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Repair of Partly Misspecified Causal Diagrams

Oates, Chris J.a,b; Kasza, Jessicac; Simpson, Julie A.d; Forbes, Andrew B.c

Erratum

In the July 2017 issue of EPIDEMIOLOGY in the supplemental digital content to the article by Oates et al., “Repair of Partly Misspecified Causal Diagrams”, Proposition 3 was incorrect as stated. For the conclusion to hold in case (C2), an additional assumption is needed to ensure that the orientation phase of the PC algorithm is unaffected by expert misjudgment. The assumption, (A3), is the non-existence of triplets (i, j, k) such that (i)

and

, (ii)

and

, and (iii)

. All instances of (C2) in the paper satisfied (A3), thus the experimental results were unaffected. The corrected supplemental digital content can be viewed online (http://links.lww.com/EDE/B272). The authors are grateful to Marloes Maathuis and Emilija Perkovic for highlighting the problem with Proposition 3.

Epidemiology. 29(1):e10, January 2018.

doi: 10.1097/EDE.0000000000000659
Methods

Errors in causal diagrams elicited from experts can lead to the omission of important confounding variables from adjustment sets and render causal inferences invalid. In this report, a novel method is presented that repairs a misspecified causal diagram through the addition of edges. These edges are determined using a data-driven approach designed to provide improved statistical efficiency relative to de novo structure learning methods. Our main assumption is that the expert is “directionally informed,” meaning that “false” edges provided by the expert would not create cycles if added to the “true” causal diagram. The overall procedure is cast as a preprocessing technique that is agnostic to subsequent causal inferences. Results based on simulated data and data derived from an observational cohort illustrate the potential for data-assisted elicitation in epidemiologic applications. See video abstract at, http://links.lww.com/EDE/B208.

Supplemental Digital Content is available in the text.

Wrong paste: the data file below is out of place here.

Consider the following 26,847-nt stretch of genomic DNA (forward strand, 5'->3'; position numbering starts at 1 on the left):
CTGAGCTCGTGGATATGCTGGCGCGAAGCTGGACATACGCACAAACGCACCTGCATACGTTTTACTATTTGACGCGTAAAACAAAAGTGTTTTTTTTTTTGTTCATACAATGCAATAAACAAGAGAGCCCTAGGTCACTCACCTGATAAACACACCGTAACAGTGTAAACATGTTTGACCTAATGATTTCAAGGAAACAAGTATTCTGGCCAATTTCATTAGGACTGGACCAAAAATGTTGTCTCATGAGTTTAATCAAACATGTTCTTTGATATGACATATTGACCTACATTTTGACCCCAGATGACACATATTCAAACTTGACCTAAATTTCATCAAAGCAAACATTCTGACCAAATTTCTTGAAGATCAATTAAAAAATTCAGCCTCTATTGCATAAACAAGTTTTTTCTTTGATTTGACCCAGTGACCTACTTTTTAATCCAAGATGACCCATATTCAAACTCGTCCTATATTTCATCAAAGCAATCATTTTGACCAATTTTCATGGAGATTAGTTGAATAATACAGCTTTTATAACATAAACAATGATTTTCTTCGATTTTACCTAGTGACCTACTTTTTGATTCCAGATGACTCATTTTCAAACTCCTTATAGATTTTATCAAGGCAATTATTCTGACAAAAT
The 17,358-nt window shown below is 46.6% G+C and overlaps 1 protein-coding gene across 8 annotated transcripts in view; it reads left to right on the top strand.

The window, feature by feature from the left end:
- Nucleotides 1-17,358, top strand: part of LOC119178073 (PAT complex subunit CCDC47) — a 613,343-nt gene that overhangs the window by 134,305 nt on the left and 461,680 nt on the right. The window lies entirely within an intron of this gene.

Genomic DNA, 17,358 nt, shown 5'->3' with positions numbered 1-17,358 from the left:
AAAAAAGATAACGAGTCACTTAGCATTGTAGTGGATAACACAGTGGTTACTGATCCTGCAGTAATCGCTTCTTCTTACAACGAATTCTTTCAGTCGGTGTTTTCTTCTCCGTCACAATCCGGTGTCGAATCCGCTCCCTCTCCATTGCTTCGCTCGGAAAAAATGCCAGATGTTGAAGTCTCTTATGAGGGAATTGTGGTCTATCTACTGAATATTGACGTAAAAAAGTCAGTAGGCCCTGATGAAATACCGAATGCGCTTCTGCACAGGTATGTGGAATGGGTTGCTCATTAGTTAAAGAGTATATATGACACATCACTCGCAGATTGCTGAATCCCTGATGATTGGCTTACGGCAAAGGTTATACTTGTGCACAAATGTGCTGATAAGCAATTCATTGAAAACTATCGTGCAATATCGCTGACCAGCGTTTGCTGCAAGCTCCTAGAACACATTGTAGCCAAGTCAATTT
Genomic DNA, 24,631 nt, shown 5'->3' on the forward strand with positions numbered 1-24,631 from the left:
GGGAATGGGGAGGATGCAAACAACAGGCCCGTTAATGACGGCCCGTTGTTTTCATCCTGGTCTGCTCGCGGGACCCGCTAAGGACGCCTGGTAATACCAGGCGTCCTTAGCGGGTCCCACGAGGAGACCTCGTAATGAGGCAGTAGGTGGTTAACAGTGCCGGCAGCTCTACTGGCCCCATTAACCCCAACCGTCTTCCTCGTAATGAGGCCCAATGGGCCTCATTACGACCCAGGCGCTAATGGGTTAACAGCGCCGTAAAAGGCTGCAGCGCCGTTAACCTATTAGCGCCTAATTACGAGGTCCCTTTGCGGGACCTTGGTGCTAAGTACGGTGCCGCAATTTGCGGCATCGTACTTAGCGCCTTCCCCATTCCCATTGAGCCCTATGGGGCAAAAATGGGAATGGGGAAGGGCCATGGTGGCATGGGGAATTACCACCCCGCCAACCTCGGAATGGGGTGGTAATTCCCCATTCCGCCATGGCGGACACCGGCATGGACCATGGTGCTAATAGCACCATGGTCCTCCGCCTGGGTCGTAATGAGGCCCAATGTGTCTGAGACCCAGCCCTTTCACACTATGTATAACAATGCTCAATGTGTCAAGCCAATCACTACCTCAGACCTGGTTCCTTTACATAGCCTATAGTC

From the aSchool of Mathematical and Physical Sciences, University of Technology Sydney, Sydney, NSW, Australia; bAustralian Research Council Centre of Excellence for Mathematical and Statistical Frontiers, Parkville, VIC, Australia; cDepartment of Epidemiology and Preventive Medicine, Monash University, Melbourne, VIC, Australia; and dCentre for Epidemiology and Biostatistics, Melbourne School of Population and Global Health, The University of Melbourne, Melbourne, VIC, Australia.

Submitted February 16, 2016; accepted March 21, 2017.

J.K. is supported by Australian National Health and Medical Research Council Centre of Excellence Grant 1035261, awarded to the Victorian Centre for Biostatistics (ViCBiostat). J.A.S. is funded by an Australian National Health and Medical Research Council (NHMRC) Senior Research Fellowship 1104975.

The authors Oates and Kasza equally contributed to this study.

The authors report no conflicts of interest.

Code for replication of the simulation study is available from oates.work/vetting.

Supplemental digital content is available through direct URL citations in the HTML and PDF versions of this article (www.epidem.com).

Correspondence: Jessica Kasza, Department of Epidemiology and Preventive Medicine, Monash University, Alfred Centre, 99 Commercial Road, Melbourne, VIC 3004, Australia. E-mail: jessica.kasza@monash.edu.

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